Sanofi-Aventis: French Pharma Giant
Owning big pharma stocks in recent years has pretty much been a prescription for losing money. Product recalls (Vioxx and Bextra, for example), litigation, patent expirations, generic competition, limp new-drug pipelines and unfavorable publicity have buffeted the sector. Stocks such as Pfizer and Eli Lilly have been mostly falling since early 2004.
But over in Europe, pharmaceutical stocks such as Novartis and Roche have been in ruddy good health. Wendell Perkins, co-manager of JohnsonFamily International Value, recommends Sanofi-Aventis, a French pharma giant formed in a 2004 megamerger. Perkins favors Aventis, the world's third largest drugmaker (after Pfizer and GlaxoSmithKline), for its deep, diverse product portfolio and promising pipeline.
Consider: Aventis boasts billion-dollar blockbuster drugs in categories ranging from anti-coagulants (Lovenox and Plavix) and oncology medicines (Taxotene and Eloxatin) to diabetes (Lantus) and insomnia (Ambien) fighters. The company also sells the leading vaccines for afflictions such as influenza and polio. The sources of Aventis's revenues are well balanced geographically: Europe accounts for 40% of sales, the U.S. for 30%, and the rest of the world the remaining 30%.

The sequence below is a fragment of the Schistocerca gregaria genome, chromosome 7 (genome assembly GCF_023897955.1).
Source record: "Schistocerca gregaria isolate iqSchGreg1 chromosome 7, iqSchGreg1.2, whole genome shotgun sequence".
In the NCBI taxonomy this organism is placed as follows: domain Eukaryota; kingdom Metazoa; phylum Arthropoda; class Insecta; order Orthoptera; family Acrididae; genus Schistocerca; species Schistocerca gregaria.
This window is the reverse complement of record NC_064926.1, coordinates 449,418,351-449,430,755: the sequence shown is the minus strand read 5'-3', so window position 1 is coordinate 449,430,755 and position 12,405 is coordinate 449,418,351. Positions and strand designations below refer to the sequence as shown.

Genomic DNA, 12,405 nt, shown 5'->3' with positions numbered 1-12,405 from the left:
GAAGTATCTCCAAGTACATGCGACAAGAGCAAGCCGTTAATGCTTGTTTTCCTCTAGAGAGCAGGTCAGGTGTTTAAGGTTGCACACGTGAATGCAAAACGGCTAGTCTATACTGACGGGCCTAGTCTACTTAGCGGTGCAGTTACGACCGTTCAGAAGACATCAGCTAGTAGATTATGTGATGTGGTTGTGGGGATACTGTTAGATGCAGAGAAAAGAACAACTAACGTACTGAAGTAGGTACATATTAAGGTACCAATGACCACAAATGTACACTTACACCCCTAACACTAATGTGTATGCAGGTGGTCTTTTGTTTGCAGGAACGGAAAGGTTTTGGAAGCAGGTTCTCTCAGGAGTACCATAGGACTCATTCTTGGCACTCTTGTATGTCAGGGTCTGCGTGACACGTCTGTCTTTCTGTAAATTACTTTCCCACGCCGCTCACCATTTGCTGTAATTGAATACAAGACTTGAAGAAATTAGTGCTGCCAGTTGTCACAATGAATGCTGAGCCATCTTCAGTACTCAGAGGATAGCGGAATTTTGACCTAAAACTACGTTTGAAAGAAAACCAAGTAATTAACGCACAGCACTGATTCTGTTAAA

Aventis's laboratories have been remarkably fertile. They are currently developing 129 products. Perkins thinks Acomplia, an anti-obesity drug expected to receive approval from the Food and Drug Administration in the second half of this year, will be a new blockbuster.
Sanofi-Aventis is still benefiting from large cost savings wrung out of the merged companies. But unlike many U.S. drug companies, sales growth -- 10% in the first quarter of this year -- has remained robust. Trading at $48 a share, Aventis's American depositary receipts (symbol SNY) sell for 14 times the average of analysts' 2006 earnings estimates.